OPINION: It's not exactly a useful exercise to keep score.
The political year has only just begun and there's a river of water to flow under the bridge yet on this, the "year of delivery", the year of tax, industrial relations, education and mental health reform, and the year of policy discussion.
Sheesh! That's a lot of heavy subjects New Zealanders are expected to digest over the next twelve months, and they can expect it all to be iced with a heavy dollop of politiking, claims and counterclaims.
So as we welcome the MPs back to Wellington on Tuesday, it might be a useful to carry out a stocktake of the past month and translate in layman's terms what it means for our political leaders.
Let's face it; this is politics and there are seldom rewards just for participation.
States of the Nation:
Two major speeches, from Prime Minister Jacinda Ardern and Opposition leader Simon Bridges, focused heavily on the economy and both delivered to similarly business-oriented audiences.
That's where the similarities end.
A picture of two very different nations has been painted by the pair of them. Listen to the prime minister and it's a rosy outlook, a few clouds on the horizon but nothing the Government hasn't future-proofed for, and certainly not an overcast day within its control.
She talked up this week's employment data showing wage growth, but glossed over the unemployment rate, which had risen more than expected - 4.3 per cent and a solid sign of softening markets.
Meanwhile, Bridges zoned it closer to home: "For the first time in years our growth per person is falling behind Australia. For many New Zealanders, incomes are struggling to keep up with the rising cost of living."
In the economic debate, where there are very few wrong answers, it can be framed to suit the audience. Ardern's Government has made significant progress in bringing around the business sector, but she'll be conscious of a regression once industrial relations and tax reform starts to roll out.
Where the Nats have business locked down, they need to appeal to everyday New Zealand - and they'll attempt that through appealing to their wallets.
To tax or not to tax:
The Government could well be on a hiding to nothing here, made worse in part, by a deft political move from Bridges.
Labour has promised tax reform, in particular a capital gains tax. It will be the centrepiece policy in a report from an expert working group the Government convened, in part to keep the recommendation of such a tax at arm's length.
Labour wanted to be able to say, in effect, "it's what the experts recommend".
They've run multiple campaigns on the need for a capital gains tax – there is nothing that will make it more politically palatable for homeowners.
They either accept the recommendation and stick to their convictions, even in the face of a difficult Winston Peters, or they walk away and cause extreme anger in the depths of their core vote.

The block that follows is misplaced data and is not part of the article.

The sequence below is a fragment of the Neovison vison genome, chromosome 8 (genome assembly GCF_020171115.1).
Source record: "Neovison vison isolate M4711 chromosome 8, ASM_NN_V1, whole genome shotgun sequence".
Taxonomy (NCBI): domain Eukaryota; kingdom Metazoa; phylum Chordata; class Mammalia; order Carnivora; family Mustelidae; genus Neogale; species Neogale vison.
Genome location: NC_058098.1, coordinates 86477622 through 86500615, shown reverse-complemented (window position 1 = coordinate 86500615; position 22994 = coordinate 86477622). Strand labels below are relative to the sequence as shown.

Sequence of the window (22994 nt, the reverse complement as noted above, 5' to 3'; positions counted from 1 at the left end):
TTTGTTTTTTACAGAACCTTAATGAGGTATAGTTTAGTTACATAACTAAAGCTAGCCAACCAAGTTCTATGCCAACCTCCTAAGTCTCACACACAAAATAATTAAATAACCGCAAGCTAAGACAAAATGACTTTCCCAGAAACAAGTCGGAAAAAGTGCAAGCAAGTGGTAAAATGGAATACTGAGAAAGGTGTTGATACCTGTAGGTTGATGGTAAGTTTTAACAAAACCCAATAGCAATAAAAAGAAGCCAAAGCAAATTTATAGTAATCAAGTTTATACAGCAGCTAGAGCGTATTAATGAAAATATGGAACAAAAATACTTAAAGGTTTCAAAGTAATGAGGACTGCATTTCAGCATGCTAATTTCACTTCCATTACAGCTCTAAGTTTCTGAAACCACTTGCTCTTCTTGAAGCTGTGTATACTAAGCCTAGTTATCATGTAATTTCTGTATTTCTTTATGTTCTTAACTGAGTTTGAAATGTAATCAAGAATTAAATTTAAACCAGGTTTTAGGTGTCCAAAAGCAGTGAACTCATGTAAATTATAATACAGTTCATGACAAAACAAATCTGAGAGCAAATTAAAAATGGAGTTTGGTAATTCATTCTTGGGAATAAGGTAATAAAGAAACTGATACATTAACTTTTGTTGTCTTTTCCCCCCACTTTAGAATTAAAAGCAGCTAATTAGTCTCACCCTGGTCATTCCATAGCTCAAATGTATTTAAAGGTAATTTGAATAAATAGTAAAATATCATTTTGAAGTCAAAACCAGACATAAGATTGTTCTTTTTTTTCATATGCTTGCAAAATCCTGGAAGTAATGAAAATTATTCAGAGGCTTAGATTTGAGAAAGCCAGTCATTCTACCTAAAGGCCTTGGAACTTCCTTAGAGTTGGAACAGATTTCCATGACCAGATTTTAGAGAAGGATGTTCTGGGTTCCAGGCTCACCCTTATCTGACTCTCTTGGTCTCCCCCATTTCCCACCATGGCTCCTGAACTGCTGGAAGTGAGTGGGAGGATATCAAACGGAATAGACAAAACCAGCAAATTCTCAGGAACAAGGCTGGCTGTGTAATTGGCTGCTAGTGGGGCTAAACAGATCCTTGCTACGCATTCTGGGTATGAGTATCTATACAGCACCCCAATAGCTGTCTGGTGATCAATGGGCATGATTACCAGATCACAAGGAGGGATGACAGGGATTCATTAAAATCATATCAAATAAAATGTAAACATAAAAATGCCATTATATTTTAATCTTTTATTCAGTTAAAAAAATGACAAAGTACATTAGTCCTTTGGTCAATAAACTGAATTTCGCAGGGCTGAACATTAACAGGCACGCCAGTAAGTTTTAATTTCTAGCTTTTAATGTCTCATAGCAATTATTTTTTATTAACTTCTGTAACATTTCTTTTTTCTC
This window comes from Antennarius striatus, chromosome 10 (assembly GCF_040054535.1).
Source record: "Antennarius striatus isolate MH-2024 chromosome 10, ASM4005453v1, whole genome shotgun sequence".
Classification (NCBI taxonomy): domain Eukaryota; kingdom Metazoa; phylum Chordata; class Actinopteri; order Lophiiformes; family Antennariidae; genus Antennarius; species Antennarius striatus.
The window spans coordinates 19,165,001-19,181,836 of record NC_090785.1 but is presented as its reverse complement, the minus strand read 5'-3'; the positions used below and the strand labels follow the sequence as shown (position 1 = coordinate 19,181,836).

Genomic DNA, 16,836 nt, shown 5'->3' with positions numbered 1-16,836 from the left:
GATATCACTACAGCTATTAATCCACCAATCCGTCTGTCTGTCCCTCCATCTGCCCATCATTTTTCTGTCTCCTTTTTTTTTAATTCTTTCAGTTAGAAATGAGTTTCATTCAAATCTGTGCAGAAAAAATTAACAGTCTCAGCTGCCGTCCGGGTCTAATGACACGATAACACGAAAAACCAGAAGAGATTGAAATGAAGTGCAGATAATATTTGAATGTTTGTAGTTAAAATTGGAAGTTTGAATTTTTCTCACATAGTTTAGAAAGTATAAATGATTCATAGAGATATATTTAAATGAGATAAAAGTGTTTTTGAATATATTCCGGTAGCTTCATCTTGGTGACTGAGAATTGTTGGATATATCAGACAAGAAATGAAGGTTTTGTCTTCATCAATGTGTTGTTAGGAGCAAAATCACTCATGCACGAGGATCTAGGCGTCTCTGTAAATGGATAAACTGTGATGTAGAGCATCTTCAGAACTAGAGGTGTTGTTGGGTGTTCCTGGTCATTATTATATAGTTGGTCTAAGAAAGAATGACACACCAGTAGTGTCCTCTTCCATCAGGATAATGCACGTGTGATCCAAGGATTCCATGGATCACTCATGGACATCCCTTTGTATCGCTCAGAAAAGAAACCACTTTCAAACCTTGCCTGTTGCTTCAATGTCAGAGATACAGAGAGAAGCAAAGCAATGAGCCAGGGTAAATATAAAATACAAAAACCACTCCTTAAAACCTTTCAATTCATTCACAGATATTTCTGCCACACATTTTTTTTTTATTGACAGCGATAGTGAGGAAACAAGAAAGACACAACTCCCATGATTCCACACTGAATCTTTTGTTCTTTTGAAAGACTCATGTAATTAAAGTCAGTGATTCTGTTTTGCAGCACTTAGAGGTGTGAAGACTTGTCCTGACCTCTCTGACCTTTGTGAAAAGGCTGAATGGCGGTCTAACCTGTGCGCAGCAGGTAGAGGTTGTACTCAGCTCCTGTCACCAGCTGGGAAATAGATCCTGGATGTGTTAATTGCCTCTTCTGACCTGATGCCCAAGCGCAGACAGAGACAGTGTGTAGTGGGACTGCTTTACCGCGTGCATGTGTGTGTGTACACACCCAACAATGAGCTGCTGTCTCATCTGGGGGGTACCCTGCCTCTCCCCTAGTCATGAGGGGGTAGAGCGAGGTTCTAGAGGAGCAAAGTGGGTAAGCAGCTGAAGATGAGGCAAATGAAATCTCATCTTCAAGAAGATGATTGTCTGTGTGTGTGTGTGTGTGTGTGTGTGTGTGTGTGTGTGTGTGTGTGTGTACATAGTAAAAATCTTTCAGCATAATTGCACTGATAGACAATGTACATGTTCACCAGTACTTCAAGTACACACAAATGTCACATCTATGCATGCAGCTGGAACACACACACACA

And in his opening salve, Bridges ran the ball straight up the guts and hit the Government where it hurts by committing to a policy of indexing income tax brackets to inflation.
It's widely accepted as good policy – the Government had the option of endorsing it or rubbishing it. Finance Minister Grant Robertson has chosen the latter, which will make for an interesting contortion should the tax working group recommend it. Which it may well do, because it's an inordinately fair tax policy.
KiwiBuild a shonky construction?
There's no grey here, this has the potential to be disastrous for the Government if it cannot get on top of construction and start putting nails through wood.
But Ardern is surely fuming that minister Phil Twyford made the admission when he did, that the Government didn't have a hope in hell of reaching its first target – now abandoned.
Overseas and unable to manage the fallout of Twyford's verbal diarrhoea, Ardern was left to feebly refer only to the 10-year target of 10,000 houses – probably a moot point given failure is directly proportionate to the prospects of a second and third term.
When a construction project of this size starts to blow out, it's usually only by cutting corners that it can have the appearance of staying on track – also not a option.
The policy is Labour's flagship one – the promises were unequivocal: "We will fix the housing crisis." National barely has to lift a finger to offer critique; if this behemoth turns into a slow-motion train wreck, it'll also be too big for voters to miss.
The year of delivery:
This is true of both parties, although the Government has a lot more riding on it.
Its made their promises, it's kicked the delivery of them all down the road, and now they've caught back up to the Government and there's no second shot at a conversion.
The Left voting block will indeed be expecting to take delivery on KiwiBuild homes, a fairer tax system, a renewed mental health system and better resourced health system in general.
It's expecting industrial reform and fair pay agreements, hefty new climate change laws and an overhaul of the welfare system. It's a lot of work, and it's all highly controversial.
It's going to require one hell of a communications plan, which has so far been absent.
To add pressure to Ardern, it's all happening at a time where – she rightly states – the world economy is slowing. Irrespective of the fact that's not within the Government's control, it'll still face punishment for it from some quarters.
And for National, it needs to deliver policy and discussion – a difficult job with the limited resources of Opposition, but not remotely the hurdle the Government faces.
The Nats are likely thinking that if they manage that, they may end up looking competent enough to avoid the position the current Government is now in, should they have the opportunity to return.
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